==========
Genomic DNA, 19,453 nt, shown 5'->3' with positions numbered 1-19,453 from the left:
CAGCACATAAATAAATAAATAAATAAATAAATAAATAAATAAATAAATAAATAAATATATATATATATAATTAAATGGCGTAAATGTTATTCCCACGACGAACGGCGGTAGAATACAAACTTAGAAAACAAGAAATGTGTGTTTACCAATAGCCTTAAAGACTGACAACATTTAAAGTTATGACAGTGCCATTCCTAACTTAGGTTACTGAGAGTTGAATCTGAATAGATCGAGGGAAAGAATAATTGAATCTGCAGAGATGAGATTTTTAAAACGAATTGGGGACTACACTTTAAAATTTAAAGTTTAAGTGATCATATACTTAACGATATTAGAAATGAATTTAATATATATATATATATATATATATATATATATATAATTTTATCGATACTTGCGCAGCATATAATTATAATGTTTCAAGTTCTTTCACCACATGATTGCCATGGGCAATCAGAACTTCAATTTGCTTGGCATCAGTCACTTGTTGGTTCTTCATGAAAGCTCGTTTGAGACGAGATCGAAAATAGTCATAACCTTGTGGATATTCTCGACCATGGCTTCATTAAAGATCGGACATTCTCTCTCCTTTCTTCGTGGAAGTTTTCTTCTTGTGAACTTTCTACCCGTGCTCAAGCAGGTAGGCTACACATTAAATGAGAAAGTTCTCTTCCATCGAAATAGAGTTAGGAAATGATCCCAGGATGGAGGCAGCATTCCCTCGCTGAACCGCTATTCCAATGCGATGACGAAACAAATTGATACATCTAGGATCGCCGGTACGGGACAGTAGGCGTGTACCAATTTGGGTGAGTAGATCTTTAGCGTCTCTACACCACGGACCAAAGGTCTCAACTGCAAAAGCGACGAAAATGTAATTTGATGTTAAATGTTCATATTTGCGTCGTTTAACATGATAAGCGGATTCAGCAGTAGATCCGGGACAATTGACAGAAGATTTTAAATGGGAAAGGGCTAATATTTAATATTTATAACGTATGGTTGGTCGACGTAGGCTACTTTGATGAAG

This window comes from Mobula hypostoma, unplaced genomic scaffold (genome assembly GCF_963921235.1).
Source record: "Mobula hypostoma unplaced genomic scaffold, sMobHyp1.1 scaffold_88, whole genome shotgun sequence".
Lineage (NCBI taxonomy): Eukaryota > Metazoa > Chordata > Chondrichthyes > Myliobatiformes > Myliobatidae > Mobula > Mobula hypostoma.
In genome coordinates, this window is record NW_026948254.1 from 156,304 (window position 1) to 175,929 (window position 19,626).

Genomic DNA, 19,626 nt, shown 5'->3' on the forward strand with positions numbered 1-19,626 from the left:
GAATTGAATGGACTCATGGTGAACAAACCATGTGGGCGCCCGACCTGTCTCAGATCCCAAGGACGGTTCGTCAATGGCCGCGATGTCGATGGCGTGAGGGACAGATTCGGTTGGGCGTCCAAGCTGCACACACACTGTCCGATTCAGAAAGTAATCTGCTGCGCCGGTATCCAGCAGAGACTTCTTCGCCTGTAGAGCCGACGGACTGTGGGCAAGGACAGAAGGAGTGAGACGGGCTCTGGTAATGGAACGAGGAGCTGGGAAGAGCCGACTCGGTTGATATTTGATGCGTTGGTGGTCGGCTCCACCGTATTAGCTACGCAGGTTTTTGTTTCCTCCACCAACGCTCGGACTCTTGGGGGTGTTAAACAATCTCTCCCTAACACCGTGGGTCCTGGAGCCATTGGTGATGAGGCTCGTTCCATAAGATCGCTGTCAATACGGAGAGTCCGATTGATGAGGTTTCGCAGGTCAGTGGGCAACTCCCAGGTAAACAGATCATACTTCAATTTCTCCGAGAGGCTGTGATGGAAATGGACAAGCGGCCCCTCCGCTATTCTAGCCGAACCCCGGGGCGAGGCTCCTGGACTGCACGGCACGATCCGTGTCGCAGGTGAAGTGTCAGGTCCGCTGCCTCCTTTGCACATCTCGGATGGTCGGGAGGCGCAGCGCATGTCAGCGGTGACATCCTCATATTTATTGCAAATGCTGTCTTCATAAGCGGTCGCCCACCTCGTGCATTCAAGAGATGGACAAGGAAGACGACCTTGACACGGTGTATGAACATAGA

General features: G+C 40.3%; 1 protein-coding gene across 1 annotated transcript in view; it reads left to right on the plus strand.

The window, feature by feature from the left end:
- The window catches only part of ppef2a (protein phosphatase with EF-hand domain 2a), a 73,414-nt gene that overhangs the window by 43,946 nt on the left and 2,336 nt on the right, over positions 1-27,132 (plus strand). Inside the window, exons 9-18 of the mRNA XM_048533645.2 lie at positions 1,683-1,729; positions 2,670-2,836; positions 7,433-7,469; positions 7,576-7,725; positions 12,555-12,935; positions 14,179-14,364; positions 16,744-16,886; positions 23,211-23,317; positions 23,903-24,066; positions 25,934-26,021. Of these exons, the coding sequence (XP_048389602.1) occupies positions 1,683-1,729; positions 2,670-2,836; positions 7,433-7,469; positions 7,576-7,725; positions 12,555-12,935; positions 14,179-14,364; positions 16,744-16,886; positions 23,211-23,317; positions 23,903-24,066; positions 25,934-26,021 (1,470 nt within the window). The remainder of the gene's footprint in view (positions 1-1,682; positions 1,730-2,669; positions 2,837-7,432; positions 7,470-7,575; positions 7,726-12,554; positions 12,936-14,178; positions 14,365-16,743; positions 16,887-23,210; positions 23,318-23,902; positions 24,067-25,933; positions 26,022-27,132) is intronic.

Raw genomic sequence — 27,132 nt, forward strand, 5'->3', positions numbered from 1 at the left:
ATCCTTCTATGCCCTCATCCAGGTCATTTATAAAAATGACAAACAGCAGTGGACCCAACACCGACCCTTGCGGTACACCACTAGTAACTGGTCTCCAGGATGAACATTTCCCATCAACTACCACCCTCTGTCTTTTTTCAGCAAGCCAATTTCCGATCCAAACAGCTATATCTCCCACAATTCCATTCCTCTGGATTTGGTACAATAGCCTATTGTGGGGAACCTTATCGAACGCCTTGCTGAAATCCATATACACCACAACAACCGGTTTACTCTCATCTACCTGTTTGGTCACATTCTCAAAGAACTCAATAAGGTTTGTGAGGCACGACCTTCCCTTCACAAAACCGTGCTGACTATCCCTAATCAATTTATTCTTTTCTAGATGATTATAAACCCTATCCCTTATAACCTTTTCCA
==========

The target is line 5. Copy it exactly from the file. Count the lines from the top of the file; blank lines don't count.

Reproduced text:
Lineage (NCBI taxonomy): Eukaryota > Metazoa > Chordata > Chondrichthyes > Myliobatiformes > Myliobatidae > Mobula > Mobula hypostoma.